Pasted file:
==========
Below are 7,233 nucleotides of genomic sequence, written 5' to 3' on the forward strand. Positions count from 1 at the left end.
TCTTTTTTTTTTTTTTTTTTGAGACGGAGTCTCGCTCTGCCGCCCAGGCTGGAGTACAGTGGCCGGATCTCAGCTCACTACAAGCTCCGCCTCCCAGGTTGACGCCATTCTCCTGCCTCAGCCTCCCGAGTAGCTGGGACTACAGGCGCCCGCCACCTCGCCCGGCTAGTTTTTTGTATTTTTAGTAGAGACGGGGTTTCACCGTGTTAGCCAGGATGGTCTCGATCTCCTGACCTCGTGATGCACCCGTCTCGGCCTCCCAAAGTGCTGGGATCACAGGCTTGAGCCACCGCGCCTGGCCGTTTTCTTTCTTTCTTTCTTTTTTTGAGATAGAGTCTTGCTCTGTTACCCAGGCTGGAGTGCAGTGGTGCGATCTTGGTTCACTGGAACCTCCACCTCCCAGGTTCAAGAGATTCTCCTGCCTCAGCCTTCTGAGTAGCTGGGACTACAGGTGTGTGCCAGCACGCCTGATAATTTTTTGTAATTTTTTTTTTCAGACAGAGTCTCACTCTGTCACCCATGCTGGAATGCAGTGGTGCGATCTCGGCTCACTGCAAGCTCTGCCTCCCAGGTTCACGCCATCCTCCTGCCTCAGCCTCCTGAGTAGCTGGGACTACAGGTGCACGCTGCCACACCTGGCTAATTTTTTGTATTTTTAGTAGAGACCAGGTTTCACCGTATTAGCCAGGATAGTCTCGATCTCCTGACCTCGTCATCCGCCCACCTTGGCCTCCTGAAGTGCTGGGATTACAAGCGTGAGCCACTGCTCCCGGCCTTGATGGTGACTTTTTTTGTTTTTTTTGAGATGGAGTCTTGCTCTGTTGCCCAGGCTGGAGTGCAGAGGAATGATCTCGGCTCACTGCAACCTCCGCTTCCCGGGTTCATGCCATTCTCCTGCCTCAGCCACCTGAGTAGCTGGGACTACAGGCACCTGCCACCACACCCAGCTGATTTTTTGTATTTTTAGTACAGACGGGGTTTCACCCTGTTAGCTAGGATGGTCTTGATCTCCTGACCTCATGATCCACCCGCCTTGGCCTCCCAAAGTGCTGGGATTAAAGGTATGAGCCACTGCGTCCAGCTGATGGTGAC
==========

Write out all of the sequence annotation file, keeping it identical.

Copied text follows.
Below are 7,233 nucleotides of genomic sequence, written 5' to 3' on the forward strand. Positions count from 1 at the left end.
TCTTTTTTTTTTTTTTTTTTGAGACGGAGTCTCGCTCTGCCGCCCAGGCTGGAGTACAGTGGCCGGATCTCAGCTCACTACAAGCTCCGCCTCCCAGGTTGACGCCATTCTCCTGCCTCAGCCTCCCGAGTAGCTGGGACTACAGGCGCCCGCCACCTCGCCCGGCTAGTTTTTTGTATTTTTAGTAGAGACGGGGTTTCACCGTGTTAGCCAGGATGGTCTCGATCTCCTGACCTCGTGATGCACCCGTCTCGGCCTCCCAAAGTGCTGGGATCACAGGCTTGAGCCACCGCGCCTGGCCGTTTTCTTTCTTTCTTTCTTTTTTTGAGATAGAGTCTTGCTCTGTTACCCAGGCTGGAGTGCAGTGGTGCGATCTTGGTTCACTGGAACCTCCACCTCCCAGGTTCAAGAGATTCTCCTGCCTCAGCCTTCTGAGTAGCTGGGACTACAGGTGTGTGCCAGCACGCCTGATAATTTTTTGTAATTTTTTTTTTCAGACAGAGTCTCACTCTGTCACCCATGCTGGAATGCAGTGGTGCGATCTCGGCTCACTGCAAGCTCTGCCTCCCAGGTTCACGCCATCCTCCTGCCTCAGCCTCCTGAGTAGCTGGGACTACAGGTGCACGCTGCCACACCTGGCTAATTTTTTGTATTTTTAGTAGAGACCAGGTTTCACCGTATTAGCCAGGATAGTCTCGATCTCCTGACCTCGTCATCCGCCCACCTTGGCCTCCTGAAGTGCTGGGATTACAAGCGTGAGCCACTGCTCCCGGCCTTGATGGTGACTTTTTTTGTTTTTTTTGAGATGGAGTCTTGCTCTGTTGCCCAGGCTGGAGTGCAGAGGAATGATCTCGGCTCACTGCAACCTCCGCTTCCCGGGTTCATGCCATTCTCCTGCCTCAGCCACCTGAGTAGCTGGGACTACAGGCACCTGCCACCACACCCAGCTGATTTTTTGTATTTTTAGTACAGACGGGGTTTCACCCTGTTAGCTAGGATGGTCTTGATCTCCTGACCTCATGATCCACCCGCCTTGGCCTCCCAAAGTGCTGGGATTAAAGGTATGAGCCACTGCGTCCAGCTGATGGTGAC